EKG - Ischemia
I suspect most physicians do not truly understand EKGs. And for the purposes of taking care of patients, you don’t need to understand them. But I find not knowing why ST segments are elevated vs depressed to be intolerable and confines me to rote memorization.
The first thing to know about the normal heart is that the myocyte action potential is opposite from what is happening to the extracellular fluid, which is picked up by the EKG. When a myocyte depolarizes, the intracellular membrane is + and the extracellular space is – . If a wave of depolarization travels towards a lead, it is essentially a wave of extracellular negative charges moving toward a positive electrode, manifesting as a positive deflection.
Normally, myocytes depolarizes from endocardium to epicardium but repolarizes in reverse, from epicardium to endocardium. The EKG shows the net charge difference between different regions of the heart. Using V3 as an example, most of the difference results from endocardium vs epicardium.
Ischemia impairs the ability for myocytes to generate ATP. Repolarization phase is the most sensitive to this effect because it is dependent on NA-K ATPase to restore the membrane’s electrochemical gradient. The heart has multiple layers which display patterns of injury depending on the site of pathology.
The endocardium is less dependent on the epicardial vessels because of it has multiple anastomoses and feeds through diffusion of oxygen and nutrients from the ventricular lumen. However, the endocardium is very sensitive to demand mismatches, especially in the context of existing stenosis, because the inner most portion of the heart also squeezes the tightest. When intramural wall pressure increases, it is akin to squeezing your hand until it turns white – there is no nutrient delivery. The first phase of injury is delayed repolarization of the endocardium, which causes a large, fat Tw. This is the pathophysiology of the hyperacute Tw or pseudonormalization. The second phase of injury is incomplete return to resting membrane potential, which causes TP elevation and the illusion of ST depression. This is also why ST depressions are very inaccurate at localizing or predicting critical coronary occlusion – the endocardium is less dependent on the epicardial vessels.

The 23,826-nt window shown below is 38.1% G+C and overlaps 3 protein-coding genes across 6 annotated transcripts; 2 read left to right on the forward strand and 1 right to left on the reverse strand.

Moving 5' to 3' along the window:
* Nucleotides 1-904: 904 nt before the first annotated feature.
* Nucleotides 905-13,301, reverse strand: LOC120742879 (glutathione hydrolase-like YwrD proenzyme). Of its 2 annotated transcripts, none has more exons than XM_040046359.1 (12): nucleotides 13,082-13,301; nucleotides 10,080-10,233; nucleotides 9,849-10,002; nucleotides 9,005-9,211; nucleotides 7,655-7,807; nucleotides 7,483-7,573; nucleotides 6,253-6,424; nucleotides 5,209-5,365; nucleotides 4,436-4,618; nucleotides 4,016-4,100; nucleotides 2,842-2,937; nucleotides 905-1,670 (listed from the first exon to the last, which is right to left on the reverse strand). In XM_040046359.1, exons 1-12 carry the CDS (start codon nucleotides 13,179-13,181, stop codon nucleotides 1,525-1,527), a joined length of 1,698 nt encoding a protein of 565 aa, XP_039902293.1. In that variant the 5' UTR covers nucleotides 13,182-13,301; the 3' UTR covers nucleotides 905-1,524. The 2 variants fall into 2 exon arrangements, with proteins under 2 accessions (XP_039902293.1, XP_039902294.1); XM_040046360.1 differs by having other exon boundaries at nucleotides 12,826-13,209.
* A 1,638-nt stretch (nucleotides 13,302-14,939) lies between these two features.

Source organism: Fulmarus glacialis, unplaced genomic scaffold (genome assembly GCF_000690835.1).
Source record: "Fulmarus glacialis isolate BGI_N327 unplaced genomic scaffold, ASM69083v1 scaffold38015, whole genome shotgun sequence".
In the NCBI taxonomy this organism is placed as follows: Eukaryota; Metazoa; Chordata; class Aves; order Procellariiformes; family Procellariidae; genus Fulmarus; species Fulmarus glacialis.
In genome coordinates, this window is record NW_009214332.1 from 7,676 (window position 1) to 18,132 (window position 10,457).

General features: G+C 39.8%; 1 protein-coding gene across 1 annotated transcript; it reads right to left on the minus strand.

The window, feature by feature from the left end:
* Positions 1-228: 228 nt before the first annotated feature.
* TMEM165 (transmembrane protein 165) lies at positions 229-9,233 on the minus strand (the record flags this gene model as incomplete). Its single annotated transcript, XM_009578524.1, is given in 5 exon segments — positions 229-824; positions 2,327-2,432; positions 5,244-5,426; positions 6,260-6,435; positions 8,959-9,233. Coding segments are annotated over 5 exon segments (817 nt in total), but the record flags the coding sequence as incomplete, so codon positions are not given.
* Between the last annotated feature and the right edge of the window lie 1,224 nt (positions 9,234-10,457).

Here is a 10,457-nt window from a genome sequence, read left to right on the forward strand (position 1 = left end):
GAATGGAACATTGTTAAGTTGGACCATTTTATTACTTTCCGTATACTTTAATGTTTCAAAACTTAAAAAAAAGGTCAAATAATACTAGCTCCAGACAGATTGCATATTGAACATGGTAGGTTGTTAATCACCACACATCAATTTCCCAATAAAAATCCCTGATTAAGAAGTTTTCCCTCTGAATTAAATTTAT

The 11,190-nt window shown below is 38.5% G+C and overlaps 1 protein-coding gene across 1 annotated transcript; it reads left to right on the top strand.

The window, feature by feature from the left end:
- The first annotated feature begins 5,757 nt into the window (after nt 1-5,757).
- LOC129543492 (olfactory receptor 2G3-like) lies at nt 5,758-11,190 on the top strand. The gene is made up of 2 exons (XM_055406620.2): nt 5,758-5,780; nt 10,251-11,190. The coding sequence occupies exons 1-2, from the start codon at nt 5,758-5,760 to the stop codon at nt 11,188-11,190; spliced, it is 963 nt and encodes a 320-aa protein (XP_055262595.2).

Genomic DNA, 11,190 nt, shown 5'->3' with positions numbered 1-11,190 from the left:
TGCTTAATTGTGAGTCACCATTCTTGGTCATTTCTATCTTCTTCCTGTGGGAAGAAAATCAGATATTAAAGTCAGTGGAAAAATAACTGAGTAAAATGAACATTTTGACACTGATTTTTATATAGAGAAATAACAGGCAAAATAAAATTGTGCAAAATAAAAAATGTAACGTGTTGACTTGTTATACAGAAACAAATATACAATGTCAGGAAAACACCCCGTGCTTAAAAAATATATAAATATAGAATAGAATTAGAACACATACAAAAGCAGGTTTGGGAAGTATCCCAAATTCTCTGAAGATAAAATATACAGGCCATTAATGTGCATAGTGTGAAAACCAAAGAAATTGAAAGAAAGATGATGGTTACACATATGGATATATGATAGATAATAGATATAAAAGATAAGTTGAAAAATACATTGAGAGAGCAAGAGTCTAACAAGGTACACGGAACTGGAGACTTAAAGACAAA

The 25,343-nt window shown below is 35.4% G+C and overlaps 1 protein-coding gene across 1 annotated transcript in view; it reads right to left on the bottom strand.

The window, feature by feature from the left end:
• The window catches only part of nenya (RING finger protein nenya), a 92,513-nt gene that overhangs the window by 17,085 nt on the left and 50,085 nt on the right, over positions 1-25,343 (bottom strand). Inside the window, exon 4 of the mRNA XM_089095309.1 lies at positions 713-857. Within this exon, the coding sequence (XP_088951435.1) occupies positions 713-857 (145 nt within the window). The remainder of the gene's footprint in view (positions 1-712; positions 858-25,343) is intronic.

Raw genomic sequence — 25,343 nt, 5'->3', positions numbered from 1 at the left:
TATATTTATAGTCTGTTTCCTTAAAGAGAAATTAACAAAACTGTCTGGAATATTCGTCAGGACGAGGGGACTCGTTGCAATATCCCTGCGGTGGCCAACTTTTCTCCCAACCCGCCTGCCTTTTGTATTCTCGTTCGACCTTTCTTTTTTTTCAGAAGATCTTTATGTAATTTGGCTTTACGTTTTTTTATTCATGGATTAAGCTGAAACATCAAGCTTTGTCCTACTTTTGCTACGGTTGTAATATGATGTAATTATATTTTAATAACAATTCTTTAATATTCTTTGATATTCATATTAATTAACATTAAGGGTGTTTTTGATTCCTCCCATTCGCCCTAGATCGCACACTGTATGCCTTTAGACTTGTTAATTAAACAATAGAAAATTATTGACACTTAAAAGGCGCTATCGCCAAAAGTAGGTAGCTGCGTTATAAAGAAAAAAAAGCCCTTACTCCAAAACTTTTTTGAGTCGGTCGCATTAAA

The epicardium is very dependent on the epicardial vessel. With coronary vessel occlusion, the epicardial repolarization phase is prolonged resulting in prolonged QTc but also biphasic Tw or TWI. Prolonged occlusion causes incomplete return to resting membrane potential with TP segment depression and the illusion of ST elevation. It is important to appreciate how fickle these EKG changes can be. Spontaneous reperfusion or decreasing demand on the heart can reverse the process, changing ST elevation to biphasic Tw or TWI. This is the pathophysiology of Wellen’s Tw which frequently occur in the absence of chest pain.
The final phase of epicardial occlusion is the inability for the myocyte in the the epicardium and most of the subendocardium to depolarize at all. When this happens, that aspect of the heart becomes electrically silent. The adjacent EKG lead then peeks past this region to the opposite side of the heart where everything happens in reverse. The morphology during ischemia is constantly evolving and can assume a wide range of intermediary shapes depending on duration of occlusion and reperfusion.